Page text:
Book Review: Good to Great


As a young guy interested in business and wanting to start my own, I found Good to Great interesting and the ideas, although not new, to be thought provoking. C.S. Lewis once wrote that the best teachers are the ones that are able to remind you rather than try and teach you new things.


Good To Great: Why Some Companies Make the Leap… and Other Don’t

As a young guy interested in business and wanting to start my own, I found Good to Great interesting and the ideas, although not new, to be thought provoking. C.S. Lewis once wrote that the best teachers are the ones that are able to remind you rather than try and teach you new things. If this is true, Jim Collins has done an excellent job of reminding the reader of the necessities of what is required for a business to be great.

Although the book is not a investment book, the principles and ideas can equally be applied to investment decisions.

A group of 20 people and research spanning 5 years filtered out 11 companies from 1435 public Fortune 500 companies that had been operating for 15 years with stock price performance on par with the benchmark but then beat the market exponentially for the following 15 years. The book then provides a case for the compelling factors that all 11 companies exhibited as its stock price performance went from average to outstanding.

The selected 11 companies are Abbott Laboratories, Circuit City, Fannie Mae, Gillette, Kimberly-Clark, Kroger, Nucor, Philip Morris, Pitney Bowes, Walgreen, and Wells Fargo.

On a side note, looking at the names today reveals that some of the companies lost their way significantly. Even “great” companies can fall but we all know about that.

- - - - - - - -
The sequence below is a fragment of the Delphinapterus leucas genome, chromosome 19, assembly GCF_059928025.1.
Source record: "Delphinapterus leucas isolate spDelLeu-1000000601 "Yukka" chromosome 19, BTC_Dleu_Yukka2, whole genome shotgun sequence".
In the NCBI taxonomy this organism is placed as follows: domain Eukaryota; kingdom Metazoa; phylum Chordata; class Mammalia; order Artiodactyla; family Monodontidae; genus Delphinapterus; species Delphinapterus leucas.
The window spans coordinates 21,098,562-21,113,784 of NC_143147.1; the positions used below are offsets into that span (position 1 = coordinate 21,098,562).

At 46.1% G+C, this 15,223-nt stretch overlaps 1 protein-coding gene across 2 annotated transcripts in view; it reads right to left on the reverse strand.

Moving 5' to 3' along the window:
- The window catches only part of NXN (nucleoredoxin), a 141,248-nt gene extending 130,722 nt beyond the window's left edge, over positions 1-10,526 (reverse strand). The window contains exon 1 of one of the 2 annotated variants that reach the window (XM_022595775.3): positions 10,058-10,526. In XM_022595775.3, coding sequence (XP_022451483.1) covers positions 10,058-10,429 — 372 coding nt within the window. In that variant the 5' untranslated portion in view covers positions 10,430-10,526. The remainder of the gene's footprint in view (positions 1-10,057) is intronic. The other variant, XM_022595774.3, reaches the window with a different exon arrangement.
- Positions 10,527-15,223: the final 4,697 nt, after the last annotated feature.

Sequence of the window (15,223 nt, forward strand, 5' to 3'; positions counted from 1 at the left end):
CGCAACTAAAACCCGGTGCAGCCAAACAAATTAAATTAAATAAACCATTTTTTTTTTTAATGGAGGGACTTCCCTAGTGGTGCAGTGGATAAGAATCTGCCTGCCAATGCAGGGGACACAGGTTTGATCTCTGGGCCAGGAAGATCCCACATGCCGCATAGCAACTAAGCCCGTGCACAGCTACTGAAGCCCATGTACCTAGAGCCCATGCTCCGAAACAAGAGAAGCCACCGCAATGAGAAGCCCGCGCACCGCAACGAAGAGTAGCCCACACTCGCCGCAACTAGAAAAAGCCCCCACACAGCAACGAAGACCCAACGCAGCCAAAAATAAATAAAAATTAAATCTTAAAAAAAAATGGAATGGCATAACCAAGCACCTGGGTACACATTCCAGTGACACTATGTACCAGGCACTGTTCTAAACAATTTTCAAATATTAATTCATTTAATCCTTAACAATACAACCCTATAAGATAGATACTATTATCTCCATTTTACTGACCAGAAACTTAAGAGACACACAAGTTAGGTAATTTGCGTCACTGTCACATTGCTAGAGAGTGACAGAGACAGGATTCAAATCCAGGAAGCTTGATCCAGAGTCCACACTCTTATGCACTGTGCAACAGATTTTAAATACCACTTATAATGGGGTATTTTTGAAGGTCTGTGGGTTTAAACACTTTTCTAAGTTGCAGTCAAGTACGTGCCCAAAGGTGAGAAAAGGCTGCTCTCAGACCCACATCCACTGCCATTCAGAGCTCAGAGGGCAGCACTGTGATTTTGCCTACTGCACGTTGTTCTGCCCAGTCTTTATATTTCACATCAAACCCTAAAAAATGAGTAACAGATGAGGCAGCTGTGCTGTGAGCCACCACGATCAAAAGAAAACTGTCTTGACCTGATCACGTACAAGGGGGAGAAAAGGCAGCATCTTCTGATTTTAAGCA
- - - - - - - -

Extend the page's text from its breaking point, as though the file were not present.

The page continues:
The 5 Concepts

The 5 concepts exhibited by the researched companies are as follows.

Level 5 Leadership: Great companies have a CEO where they love what they do with determination and humility and a will to succeed. They commit to the long term vision of the company and understand the company does not revolve around them. The great companies internally promote and train great management who then continue the tradition beyond the tenure of the first “great” CEO.

First Who…Then What: People are not the most important asset of the company. The right people are and then get them in the right positions.

Control the Brutal Facts: Be brutally honest objectively. Identify your core competencies. I’m sure Lehman and Citigroup would have benefited from this.

Hedgehog Concept: Based upon an ancient Greek parable: “The fox knows many things, but the hedgehog knows one big thing.”

Identify your core competency, focus on it and boil it down to a single, simple and clear concept. Those companies that never made it tend to be foxes. Disorganised and diversified beyond their means.

Culture of Discipline: Disciplined thinking leads to disciplined action. One example I thought of is how as investors, we all want to see a company cut its spending on useless things such as high quality furniture and company jets. Yet, how many people would wish that happens to their own company?

How many companies are like Google, where mostly every employee from the top all the way to the bottom love their job and what the company stands for and goes all out to achieve that purpose?

Summary

Good to Great is a well structured book that describes the 5 concepts mentioned above and looks at how each of the good to great companies portrayed such characteristics. The content is interesting not just because of the 5 concepts but the history and stories of the companies themselves provides an interesting read. People with an MBA probably wouldn’t find anything new, but aspiring businessmen and leaders as well as investors would do well to read it.

My Argument For Liking and Recommending the Book

As with all books there are pros and cons, but it seems this is one of those books subject to analysis and additional research and “tests” by third parties trying to disprove the thesis of the book. I assume it’s because of the popularity of the book (#48 rank in Amazon) and because it is a required text in many business schools.